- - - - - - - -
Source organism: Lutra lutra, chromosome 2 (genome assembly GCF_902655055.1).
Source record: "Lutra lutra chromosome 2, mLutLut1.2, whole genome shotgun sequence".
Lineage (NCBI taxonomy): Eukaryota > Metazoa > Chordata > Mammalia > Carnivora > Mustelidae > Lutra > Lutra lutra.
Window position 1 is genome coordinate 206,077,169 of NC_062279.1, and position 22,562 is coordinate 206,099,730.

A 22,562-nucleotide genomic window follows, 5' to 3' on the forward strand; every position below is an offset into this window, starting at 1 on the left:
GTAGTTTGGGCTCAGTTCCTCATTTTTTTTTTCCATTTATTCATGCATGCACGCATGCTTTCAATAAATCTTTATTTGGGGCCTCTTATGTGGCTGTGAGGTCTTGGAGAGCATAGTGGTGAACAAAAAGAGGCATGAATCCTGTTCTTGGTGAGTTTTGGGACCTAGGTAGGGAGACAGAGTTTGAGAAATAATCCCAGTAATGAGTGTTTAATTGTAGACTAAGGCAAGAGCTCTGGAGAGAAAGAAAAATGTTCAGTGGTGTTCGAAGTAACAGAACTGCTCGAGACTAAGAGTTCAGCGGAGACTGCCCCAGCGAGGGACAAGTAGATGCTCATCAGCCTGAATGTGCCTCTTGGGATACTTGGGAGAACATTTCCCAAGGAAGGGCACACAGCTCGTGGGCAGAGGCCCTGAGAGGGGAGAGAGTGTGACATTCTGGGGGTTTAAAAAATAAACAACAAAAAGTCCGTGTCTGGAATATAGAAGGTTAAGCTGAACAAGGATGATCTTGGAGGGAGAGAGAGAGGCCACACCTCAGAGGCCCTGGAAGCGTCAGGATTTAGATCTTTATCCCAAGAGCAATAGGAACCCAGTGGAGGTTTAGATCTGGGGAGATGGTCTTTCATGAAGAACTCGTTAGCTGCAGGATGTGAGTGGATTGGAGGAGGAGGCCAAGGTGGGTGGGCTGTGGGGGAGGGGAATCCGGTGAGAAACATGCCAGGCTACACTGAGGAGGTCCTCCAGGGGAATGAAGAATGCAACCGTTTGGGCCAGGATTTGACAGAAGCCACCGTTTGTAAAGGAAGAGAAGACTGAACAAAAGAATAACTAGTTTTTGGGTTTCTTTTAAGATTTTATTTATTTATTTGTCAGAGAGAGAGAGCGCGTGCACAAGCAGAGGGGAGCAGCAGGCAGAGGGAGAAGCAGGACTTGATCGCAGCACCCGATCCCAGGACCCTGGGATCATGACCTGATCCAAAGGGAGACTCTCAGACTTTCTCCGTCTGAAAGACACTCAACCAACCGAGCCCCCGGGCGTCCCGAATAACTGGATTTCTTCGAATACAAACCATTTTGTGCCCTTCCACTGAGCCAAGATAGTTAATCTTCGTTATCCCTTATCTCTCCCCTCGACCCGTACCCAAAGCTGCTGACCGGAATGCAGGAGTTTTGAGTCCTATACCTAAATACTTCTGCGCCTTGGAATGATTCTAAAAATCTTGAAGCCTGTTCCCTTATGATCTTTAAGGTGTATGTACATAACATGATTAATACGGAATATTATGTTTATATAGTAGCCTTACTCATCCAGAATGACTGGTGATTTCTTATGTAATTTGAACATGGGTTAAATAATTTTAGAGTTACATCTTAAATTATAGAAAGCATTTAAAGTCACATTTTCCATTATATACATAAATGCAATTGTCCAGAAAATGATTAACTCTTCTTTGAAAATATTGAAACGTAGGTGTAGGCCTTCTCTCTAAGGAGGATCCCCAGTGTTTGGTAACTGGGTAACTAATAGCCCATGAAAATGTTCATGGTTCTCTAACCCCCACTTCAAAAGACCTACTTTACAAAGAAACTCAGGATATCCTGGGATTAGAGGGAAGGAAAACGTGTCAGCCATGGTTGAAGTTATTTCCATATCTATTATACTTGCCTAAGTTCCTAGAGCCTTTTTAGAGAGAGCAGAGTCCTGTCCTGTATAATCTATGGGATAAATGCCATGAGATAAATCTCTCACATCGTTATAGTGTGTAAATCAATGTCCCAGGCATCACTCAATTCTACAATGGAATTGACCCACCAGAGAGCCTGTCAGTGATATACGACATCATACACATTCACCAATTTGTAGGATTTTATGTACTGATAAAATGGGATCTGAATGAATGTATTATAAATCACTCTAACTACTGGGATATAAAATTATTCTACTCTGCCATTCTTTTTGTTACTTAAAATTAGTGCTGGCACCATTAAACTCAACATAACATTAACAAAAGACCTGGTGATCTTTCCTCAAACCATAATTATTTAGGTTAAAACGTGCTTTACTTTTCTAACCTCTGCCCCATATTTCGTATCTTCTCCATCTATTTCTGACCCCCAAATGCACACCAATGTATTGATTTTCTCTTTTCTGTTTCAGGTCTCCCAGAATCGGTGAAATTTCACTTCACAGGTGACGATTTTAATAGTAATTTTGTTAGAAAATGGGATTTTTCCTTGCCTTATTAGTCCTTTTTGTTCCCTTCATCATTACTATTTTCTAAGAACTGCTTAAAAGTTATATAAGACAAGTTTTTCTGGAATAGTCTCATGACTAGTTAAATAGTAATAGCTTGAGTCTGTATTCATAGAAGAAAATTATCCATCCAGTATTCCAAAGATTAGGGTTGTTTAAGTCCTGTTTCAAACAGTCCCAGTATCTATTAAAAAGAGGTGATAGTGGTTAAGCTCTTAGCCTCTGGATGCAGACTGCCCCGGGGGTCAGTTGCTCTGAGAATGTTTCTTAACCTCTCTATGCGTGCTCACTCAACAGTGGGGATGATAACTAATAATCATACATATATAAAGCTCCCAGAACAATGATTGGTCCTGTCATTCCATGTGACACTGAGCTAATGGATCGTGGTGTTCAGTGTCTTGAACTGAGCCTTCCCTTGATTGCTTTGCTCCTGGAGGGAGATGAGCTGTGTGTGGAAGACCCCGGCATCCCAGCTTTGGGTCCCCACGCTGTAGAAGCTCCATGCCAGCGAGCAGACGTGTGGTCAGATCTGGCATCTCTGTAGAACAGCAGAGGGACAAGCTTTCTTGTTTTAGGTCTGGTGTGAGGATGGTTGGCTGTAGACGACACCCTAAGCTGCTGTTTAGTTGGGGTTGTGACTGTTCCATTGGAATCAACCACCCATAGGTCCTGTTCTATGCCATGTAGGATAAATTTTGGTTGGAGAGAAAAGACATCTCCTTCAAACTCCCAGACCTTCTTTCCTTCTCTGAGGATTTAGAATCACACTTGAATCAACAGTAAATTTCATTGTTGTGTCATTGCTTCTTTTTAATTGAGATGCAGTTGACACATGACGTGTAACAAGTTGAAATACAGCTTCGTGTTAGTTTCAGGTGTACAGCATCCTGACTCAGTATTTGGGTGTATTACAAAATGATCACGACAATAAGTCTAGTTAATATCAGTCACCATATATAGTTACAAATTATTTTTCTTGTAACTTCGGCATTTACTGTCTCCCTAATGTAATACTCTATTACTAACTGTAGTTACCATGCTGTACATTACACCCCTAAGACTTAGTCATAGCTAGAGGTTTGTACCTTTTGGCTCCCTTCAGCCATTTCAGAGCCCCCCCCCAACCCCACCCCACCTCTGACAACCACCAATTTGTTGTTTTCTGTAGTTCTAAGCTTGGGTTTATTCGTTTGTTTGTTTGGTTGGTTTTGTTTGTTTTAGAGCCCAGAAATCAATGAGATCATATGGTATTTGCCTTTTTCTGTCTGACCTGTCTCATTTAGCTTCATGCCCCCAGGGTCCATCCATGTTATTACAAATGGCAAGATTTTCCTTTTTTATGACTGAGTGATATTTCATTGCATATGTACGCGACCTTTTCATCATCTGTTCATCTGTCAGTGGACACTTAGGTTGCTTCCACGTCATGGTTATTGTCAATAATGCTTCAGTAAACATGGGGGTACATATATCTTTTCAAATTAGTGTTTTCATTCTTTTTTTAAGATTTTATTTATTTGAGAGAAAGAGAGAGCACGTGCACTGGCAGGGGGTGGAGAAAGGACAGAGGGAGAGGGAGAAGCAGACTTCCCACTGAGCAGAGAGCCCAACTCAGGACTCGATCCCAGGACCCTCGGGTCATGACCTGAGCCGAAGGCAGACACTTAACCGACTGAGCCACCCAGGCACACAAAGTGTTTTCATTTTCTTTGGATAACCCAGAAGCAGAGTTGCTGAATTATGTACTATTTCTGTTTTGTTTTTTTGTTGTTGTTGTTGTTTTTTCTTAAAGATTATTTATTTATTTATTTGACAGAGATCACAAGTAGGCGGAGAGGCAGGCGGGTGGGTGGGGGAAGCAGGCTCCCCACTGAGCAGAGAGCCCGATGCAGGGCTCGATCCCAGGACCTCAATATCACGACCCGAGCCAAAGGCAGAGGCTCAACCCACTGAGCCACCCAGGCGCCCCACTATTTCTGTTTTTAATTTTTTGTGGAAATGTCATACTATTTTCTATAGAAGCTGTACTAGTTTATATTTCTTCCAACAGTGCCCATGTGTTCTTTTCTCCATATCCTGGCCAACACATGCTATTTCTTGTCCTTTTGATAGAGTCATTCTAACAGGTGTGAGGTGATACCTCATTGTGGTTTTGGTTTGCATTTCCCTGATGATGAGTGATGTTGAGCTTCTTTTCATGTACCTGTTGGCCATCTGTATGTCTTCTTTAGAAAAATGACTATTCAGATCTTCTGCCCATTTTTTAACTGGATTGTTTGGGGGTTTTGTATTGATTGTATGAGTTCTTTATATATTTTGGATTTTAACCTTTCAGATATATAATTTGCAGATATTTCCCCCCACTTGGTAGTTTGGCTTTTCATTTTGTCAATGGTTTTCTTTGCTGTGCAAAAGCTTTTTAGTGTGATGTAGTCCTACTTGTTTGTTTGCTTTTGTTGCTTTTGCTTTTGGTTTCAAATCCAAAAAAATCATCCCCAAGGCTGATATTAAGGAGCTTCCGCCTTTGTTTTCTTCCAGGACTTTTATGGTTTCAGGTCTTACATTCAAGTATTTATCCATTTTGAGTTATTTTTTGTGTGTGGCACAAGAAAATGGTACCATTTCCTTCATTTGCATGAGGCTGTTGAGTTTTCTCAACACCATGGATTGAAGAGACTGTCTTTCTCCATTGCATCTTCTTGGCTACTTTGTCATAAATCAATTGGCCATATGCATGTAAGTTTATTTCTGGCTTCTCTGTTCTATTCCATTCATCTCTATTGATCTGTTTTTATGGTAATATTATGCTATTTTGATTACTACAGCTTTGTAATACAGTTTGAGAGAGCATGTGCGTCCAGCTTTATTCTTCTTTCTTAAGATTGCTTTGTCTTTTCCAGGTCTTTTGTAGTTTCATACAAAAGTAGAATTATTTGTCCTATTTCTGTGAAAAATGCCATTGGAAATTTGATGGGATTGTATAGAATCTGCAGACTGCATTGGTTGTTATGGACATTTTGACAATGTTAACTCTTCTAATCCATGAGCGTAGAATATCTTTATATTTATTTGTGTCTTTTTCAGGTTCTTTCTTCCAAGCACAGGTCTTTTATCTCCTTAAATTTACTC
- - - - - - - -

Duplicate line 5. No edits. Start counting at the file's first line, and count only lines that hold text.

A 22,562-nucleotide genomic window follows, 5' to 3' on the forward strand; every position below is an offset into this window, starting at 1 on the left: